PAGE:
“I consider myself an artist that uses abstraction in painting as a means to create meaning and logic”
above image by Yekaterina Gyadu
installation images are courtesy of Kates-Ferri Projects and Francisco Donoso.
Tell me a little bit about the body of work you are developing at Kates-Ferri Projects Artist Residency?
During my time at the residency I’ve been working on new paintings on canvas that explore the chain link fence as an architecture and structure occupying an imagined landscape. This is a departure from my previous investigation of the chain link fence motif as a flattened and stenciled image against an abstract color field. The fence, while abstracted and majorly deconstructed, is situated in a pictorial space that oscillates between a flattened picture plane, and an illusory space of ambiguous light sources and perceived depth. The fences are in a constant state of deconstruction and flux, never fully realized or weighed down by gravity, but rather in a state of constant transformation. I’m thinking about these fences as architectures of possibility and transition, and not the violence they currently represent when we think about the southern border, or the immigration crisis in the US.
Where are you from and what artwork or artist has been the most influential in your practice?
I was born in Quito, Ecuador and migrated to the US at the age of 5 with my family. We settled in Miami, FL and made it our home. It wasn’t until I was already living in NYC after college that I received DACA. I think growing up in Miami I was influenced by color and pattern. Not from a particular source, but rather from lived experience. It’s impossible to grow up in a place like Miami and not be affected by its culture of color, it’s in your psyche. Later on I discovered Rauschenberg, he’s my first artist crush. I learned a lot about contemporary existence through his work. One of my greatest influences is Denyse Thomasos. I was her studio assistant for a little while, and she mentored me when I first arrived in NYC. Her paintings still leave me speechless, and I keep her picture on my desk to this day. Sometimes I feel like she’s in the studio with me.
How does your immigration status play into your art?
Being an undocumented person with DACA in the US affects every area of my life, both private and public. It is the ever-present backdrop to my life, but with my permission. My practice explores the liminality of a transnational existence. Between nationalities, borders and what is possible when you interrogate existing structures of domination. I work in abstraction because it invites nuance, and at the same time rejects an oversimplification of what is seen and felt. In some ways I see my role as an artist as a disruptor against dominant narratives around migration, and immigrant artists. I’m interested in mining the richness of the unarticulated, the internal spaces of the immigrant psyche where everything is possible.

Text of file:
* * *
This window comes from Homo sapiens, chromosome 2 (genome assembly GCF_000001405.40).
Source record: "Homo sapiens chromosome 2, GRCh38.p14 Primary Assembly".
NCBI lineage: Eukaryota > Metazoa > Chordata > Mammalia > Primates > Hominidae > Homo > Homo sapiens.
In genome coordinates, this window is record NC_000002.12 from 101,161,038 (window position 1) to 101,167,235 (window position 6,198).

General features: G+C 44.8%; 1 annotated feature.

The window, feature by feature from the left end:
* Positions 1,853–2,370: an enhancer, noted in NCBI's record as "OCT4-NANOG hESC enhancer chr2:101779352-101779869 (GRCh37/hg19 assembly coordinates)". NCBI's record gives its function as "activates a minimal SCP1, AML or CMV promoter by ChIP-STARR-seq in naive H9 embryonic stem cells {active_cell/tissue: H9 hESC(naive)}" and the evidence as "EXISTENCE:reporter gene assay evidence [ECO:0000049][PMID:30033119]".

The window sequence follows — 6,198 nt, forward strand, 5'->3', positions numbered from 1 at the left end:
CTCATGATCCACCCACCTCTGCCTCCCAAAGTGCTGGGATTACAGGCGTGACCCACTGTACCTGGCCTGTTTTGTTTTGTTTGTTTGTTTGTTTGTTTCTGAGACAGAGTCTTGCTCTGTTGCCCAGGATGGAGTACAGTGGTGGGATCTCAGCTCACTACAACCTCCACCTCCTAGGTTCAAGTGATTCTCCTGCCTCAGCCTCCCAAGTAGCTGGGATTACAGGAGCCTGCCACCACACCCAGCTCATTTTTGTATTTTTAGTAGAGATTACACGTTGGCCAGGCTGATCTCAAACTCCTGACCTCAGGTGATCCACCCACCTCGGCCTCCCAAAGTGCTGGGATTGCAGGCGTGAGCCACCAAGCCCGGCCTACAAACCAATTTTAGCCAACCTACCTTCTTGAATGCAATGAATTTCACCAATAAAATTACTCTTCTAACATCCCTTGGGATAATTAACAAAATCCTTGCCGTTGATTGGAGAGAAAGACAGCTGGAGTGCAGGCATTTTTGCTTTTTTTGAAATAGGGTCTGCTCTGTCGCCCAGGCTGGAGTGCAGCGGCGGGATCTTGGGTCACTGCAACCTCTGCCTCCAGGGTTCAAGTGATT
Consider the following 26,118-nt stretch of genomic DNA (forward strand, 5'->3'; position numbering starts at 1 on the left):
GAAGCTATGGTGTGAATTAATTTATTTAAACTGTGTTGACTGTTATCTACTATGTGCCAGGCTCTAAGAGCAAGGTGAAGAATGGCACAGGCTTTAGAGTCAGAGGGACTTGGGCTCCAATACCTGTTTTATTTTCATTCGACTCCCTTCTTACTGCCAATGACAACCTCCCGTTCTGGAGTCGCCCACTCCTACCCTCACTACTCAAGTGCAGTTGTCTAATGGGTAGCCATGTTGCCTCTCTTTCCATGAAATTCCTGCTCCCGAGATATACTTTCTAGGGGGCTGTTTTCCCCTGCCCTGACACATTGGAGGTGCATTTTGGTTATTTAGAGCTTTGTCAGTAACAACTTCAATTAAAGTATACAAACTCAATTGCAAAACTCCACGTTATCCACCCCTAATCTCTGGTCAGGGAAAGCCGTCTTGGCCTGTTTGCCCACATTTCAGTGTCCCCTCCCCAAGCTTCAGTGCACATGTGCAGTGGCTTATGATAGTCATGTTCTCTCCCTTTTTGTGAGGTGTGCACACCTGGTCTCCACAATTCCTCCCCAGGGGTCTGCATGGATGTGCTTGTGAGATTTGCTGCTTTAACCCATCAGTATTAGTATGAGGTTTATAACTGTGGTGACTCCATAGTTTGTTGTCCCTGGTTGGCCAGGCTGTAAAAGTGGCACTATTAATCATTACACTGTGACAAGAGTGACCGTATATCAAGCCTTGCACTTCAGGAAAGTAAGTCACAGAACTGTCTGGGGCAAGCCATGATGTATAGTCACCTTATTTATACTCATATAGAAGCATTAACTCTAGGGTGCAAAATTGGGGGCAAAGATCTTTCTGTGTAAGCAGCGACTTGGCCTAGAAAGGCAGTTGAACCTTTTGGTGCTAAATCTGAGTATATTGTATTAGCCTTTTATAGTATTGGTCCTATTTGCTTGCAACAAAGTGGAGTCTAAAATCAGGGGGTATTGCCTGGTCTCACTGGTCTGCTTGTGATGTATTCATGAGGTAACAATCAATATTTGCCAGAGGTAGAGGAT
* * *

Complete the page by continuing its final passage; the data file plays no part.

Do you consider yourself an abstract or conceptual artist and why?
I consider myself an artist that uses abstraction in painting as a means to create meaning and logic. Abstraction is about the mind, and I’m interested in mining the experiences and journeys that take place within the interior of the self. Migration is not only felt in the body and the physical world- it’s also experienced in the less visible and obvious psychological, emotional and spiritual spaces. Abstraction allows me to access those dense and nuanced spaces. Abstraction is also a way of subverting the concrete, physical world we occupy. It’s a portal, a window, an escape, a respite. Abstraction is about possibility and hope.
Your current body of work is very colorful, no black and white or monochromatic. Can you tell us a little bit about why and your color theory?
Color is seductive, and instantly provokes the senses. It triggers the subconscious in fascinating ways and allows me to begin the conversation with my viewer right away. Color in the work is attributed to the lived experience: at times it’s plastic, digital, earthy, dreamy, wet, dry, celestial, familiar, a memory, suggestive of a landscape, etc. It comes from living today, of manufactured digital realities and traces of the natural world. Hot pinks and oranges blend with earthy yellows and plums, complemented by sky blues and neon zig zags that resemble blurry images of late night escapades.
Working with color is also about having control. I have total agency over the rules of the paintings, unlike in other parts of my life. In some ways using color is liberating and healing for me because I get to build the worlds of the paintings myself and assign color its role.
Do you listen to music at the residency? If yes what’s on your current play list?
Always! I like to create a lively environment to work in, so music and coffee are key. I’ve been listening to a lot of Spanish language music from all over the world, like Nathy Peluso and Esteman, but also really into the disco revival I’m noticing from artists like Jessie Ware and Kylie Minogue. A dance break is always welcomed in my studio.
How would you describe your work to someone that cannot see?
I would say my works are colorful abstractions that combine both organic and geometric forms to create a push and pull between flat and modulated spaces. The shapes are inspired by the chain link fence, and blown up in scale. At times they appear disjointed, and fragile, but also heavy. I turn the chain link fence into doorways, tunnels, archways and roads. In one of the works it even looks like they’re dancing structures, imbued with movement and spirit.